I would like to thank my leadership colleagues. In fact, I have been allowed to — is it okay if I make the announcement? We are going away together on vacation this summer. I’m kidding! Can you imagine?

An Hon. Senator: Look at his face!

Senator Tannas: But we do good work together, and we do actually have fun. It is a pleasure to be a part of such a good group of people. We are all united in caring deeply for this institution and for the country.

I would like to pay tribute to the new Speaker. Your transition into the position has been flawless. In fact, it’s hard to believe that you are new to the job.

Hon. Senators: Hear, hear.

Senator Tannas: I would also like to thank our tireless Speaker pro tempore for the terrific work that she does in supporting the chair.

Hon. Senators: Hear, hear.

Senator Tannas: I want to add my thanks to all staff members in all senators’ offices, the Senate Administration and, of course, those who keep us safe and secure. Without their ongoing professional support, we could not do our jobs.

I think that we are facing new challenges as we exit into post‑pandemic times, but I must say how glad I am that we are back here — and back together. You can see the richness in the debates that happened here in the chamber. I think that during the pandemic, a lot of the work that we did was transactional. We came, or we didn’t. We came in by technology, we spoke briefly, we voted and we moved on. It’s just nice to see us all back together, engaged, laughing, working together and thinking about the great questions of the world around us. I hope all of us enjoy this summer, and we’ll see you in the fall.


Thank you.

Hon. Senators: Hear, hear.

Hon. Jane Cordy: I also wish to say a few words on behalf of the Progressive Senate Group before we depart to head to our homes for the summer. I often say that our group is small but mighty, and I assure you I will try to keep my remarks simply short but sweet.

Much has been said, and I could almost say “ditto” because I think we all work really well as leaders and we all appreciate differing opinions and so on, but I will continue with my remarks.

As other leaders have noted, our work here could not happen without the enormous support that we receive from behind the scenes. We have so many people to thank, between the countless number of Senate Administration staff, our brilliant and wonderful pages, some of whom will be leaving us, the interpreters, our shared parliamentary staff and the staff in our respective offices. We are lucky to be part of what is sometimes referred to as the “Senate family.”

It feels like I was just delivering similar remarks not that long ago — maybe it’s an age thing; I’m not sure — but we certainly have been extremely busy since this January. I should like to take a moment to note that after many years in this chamber, there is always more to learn. I am so fortunate to have been — and continue to be — surrounded by such impressive and generous colleagues. Truly, that is what enriches our work here in the Senate: to have diverse voices and opinions and then to find the best way to move forward.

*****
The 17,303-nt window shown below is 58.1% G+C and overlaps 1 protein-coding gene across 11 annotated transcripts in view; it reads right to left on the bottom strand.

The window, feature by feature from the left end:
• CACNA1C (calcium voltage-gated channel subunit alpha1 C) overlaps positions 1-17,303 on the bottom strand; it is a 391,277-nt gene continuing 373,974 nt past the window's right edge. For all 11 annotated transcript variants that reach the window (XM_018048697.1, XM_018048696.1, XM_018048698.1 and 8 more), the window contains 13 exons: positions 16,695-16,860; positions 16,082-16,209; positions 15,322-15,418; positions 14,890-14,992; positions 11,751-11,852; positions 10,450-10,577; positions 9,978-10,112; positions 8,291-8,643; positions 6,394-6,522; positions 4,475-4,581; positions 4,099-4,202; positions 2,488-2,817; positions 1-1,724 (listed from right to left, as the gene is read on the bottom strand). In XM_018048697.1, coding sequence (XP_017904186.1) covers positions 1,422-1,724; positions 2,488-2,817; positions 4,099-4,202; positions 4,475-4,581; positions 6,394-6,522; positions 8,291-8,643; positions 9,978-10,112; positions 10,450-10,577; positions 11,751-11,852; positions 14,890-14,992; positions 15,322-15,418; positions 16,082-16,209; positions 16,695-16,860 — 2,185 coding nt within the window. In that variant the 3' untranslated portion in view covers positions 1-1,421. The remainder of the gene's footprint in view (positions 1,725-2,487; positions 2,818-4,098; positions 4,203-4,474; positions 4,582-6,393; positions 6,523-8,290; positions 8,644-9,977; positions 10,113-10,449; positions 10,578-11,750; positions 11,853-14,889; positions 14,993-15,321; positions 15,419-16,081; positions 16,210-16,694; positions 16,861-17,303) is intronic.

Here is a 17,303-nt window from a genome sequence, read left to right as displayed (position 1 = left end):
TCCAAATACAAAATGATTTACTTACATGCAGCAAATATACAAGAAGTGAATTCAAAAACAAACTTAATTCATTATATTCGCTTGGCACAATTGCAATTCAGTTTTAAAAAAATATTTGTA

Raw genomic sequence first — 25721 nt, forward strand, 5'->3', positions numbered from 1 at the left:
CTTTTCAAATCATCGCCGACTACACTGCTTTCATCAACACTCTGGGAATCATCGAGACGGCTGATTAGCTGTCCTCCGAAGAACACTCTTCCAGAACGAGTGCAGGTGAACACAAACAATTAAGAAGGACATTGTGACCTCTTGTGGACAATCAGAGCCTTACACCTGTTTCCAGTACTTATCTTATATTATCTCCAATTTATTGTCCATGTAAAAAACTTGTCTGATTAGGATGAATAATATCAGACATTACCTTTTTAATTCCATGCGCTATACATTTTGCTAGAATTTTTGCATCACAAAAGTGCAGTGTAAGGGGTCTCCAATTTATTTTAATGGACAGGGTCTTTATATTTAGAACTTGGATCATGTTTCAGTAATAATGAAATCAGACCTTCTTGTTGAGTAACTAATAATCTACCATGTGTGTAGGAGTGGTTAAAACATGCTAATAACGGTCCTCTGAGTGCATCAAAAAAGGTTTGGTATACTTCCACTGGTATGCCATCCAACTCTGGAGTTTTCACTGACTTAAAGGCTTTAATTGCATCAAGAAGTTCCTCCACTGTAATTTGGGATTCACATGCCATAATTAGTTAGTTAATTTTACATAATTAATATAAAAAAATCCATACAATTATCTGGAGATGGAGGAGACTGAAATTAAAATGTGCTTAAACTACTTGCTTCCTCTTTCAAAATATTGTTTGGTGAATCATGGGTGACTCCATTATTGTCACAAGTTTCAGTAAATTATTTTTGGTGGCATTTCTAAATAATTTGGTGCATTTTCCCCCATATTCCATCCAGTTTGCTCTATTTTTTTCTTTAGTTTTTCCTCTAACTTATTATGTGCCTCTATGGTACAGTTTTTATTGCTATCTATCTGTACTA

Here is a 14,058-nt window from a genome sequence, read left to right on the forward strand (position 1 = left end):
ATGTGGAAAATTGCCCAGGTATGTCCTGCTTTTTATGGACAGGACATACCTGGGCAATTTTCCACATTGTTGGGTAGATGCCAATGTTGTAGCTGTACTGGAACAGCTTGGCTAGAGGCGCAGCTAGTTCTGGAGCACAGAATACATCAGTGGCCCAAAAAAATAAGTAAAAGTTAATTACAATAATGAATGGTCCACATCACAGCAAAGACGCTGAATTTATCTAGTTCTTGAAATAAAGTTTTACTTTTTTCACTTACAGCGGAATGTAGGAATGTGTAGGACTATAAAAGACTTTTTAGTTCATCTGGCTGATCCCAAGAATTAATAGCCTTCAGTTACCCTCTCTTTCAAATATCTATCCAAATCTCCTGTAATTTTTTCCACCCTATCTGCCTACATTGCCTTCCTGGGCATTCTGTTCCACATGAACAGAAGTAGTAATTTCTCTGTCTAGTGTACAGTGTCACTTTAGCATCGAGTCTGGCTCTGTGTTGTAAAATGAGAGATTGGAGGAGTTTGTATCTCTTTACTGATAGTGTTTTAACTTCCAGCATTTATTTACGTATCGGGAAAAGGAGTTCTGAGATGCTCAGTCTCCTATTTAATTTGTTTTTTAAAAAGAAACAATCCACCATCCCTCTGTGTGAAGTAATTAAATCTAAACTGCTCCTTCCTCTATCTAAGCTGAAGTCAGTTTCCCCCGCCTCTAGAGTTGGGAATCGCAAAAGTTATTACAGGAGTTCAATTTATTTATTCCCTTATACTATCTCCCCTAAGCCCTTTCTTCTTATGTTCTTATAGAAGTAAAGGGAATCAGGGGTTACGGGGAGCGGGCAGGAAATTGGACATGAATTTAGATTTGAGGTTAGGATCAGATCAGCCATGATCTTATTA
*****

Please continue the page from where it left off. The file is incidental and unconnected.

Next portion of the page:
We have, in the past few months, said goodbye to some of those extraordinary colleagues, and those moments are often pretty hard. But we have also been fortunate to welcome in new colleagues, and I hope that this trend continues in the fall.

We have welcomed our new Speaker, and I must echo the other leaders and say, Your Honour, that we are, indeed, well served by having you represent us, not only in the chamber but outside of our chamber.

Thank you also to our very capable, very able Speaker pro tempore, Senator Ringuette, for the wonderful job that you do.

I want to especially thank the amazing team of senators and staff in our Progressive Senate Group. We are a true team, and I am blessed and privileged to work with you each and every day. I love you all.

Colleagues, I do want to express my hope that we all have the opportunity this summer to reconnect with our communities and our families, to find the time to have those important conversations with those whose voices we represent. I enjoy the discussions and conversations that take place in this chamber and in committees. As Senator Tannas spoke about earlier, just being together and talking, whether it’s in the Reading Room or walking to and from the chamber, we learn a lot about one another in those short conversations, and we also learn a lot about the great things that are happening in the Senate.

On that note, I would like to thank my esteemed and hard‑working fellow leaders. Senator Gold — Marc — by the way, happy birthday next Friday! To Senator Saint-Germain — Raymonde — Senator Tannas, Senator Plett, thank you for providing countless examples of both enjoyable and sometimes maybe not-so-enjoyable conversations. We certainly don’t all share the same views on the best course of action, but that’s a pretty positive thing, I believe.

I know we all want what is best for our respective groups, and, indeed, most importantly, we all want what is best for Canadians, as we all do in the Senate. It is a pleasure to work with all of you as leaders.

We often hear the term “the Ottawa bubble,” and although I know we do our best not to get trapped in the bubble, the best way to combat that is to ensure that we pay attention to what’s being said outside of it. The exchanges that we have with people who are under-represented here are the most important voices to hear. They help enlighten us to views we might be missing, and they remind us of why our work is so very important and why our work is best when we are advocating for groups who are typically underserved.

Our respective regions are full of constituents and stakeholders who count on us to bring their voices to Parliament, to the Senate of Canada.